Imagine a cake that is made completely out of vegetal ingredients, yet in no way it is inferior to a cake that contains milk, butter and eggs. To food technologists this may sound impossible, but TOP has developed a chickpea-protein-based egg substitute that opens the door to a new generation of food products for the growing vegan market – and beyond.
“It is difficult to replace eggs in today’s food industry,” says Justus Veenemans, product developer for the company TOP bv. “In cake and similar food products egg proteins have three functions at once: they form a foam, they form a gel and they emulsify.”
The foaming characteristics of egg make it possible to form air bubbles, which in cake results in an airy mouthfeel. The gel-forming characteristics enhance the stability of the air bubbles, and the emulsifying characteristics make sure that the fat fraction does not ‘leak out of’ the product.
“In practice replacing eggs often comes down to finding a substitute for each function,” says Veenemans. “This would mean you need to find three different substitutes.”
This, however, was not necessary. Veenemans and his colleagues developed a process which made it possible to create chickpea protein with all the required characteristics. That in itself is a novelty. On top of that the process is relatively simple and it can be carried out with ingredients that are present in most household kitchens. Moreover, this process is applicable to other vegetal proteins, like soy protein.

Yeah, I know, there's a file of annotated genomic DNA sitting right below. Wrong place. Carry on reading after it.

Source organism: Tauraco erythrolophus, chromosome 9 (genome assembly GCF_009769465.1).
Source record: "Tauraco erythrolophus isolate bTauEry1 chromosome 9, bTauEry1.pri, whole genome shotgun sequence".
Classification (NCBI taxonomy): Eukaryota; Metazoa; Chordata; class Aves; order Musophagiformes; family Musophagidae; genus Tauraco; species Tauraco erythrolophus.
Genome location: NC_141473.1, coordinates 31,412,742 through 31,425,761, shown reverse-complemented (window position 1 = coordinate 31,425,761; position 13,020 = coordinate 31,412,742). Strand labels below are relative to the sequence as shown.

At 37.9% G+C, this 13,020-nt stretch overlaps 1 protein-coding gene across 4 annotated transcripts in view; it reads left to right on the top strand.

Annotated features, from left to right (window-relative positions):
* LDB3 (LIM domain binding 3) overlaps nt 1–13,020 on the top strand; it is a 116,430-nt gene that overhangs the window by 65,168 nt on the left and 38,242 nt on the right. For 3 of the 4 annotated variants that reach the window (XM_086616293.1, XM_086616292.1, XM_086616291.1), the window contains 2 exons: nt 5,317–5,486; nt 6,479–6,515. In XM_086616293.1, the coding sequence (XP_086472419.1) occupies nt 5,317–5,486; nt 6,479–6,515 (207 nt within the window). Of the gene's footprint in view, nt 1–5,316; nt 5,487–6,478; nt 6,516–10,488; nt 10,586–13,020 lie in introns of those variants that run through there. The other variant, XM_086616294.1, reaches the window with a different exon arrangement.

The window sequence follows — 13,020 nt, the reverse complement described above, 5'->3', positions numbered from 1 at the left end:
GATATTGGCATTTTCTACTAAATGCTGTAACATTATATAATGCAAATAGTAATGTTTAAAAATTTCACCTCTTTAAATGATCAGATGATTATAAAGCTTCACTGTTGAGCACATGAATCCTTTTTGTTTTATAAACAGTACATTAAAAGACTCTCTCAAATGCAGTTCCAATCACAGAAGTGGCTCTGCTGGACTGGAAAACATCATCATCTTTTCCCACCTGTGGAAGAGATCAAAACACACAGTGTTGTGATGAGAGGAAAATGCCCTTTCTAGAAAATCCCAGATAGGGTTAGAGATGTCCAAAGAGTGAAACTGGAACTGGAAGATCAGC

The effectiveness of the process has already been proven. Veenemans and his colleagues were able to use the modified chickpea protein to make a cake with the same airy mouthfeel as a cake with eggs. “There were no off-flavours and no mealy mouthfeel.” says Veenemans. “The fat-binding characteristics of the modified protein are thus good that we could replace the butter with sunflower oil without any negative alterations to the flavour or mouthfeel.”
With this application bakers are able to make high quality vegan cakes and muffins, or just egg-free muffins and cakes with an aerated and fluffy texture and no off-flavours. “Eggs have become expensive, so perhaps there are manufacturers looking for equal alternatives,” says Veenemans. “Also, chickpea protein is sustainable.”
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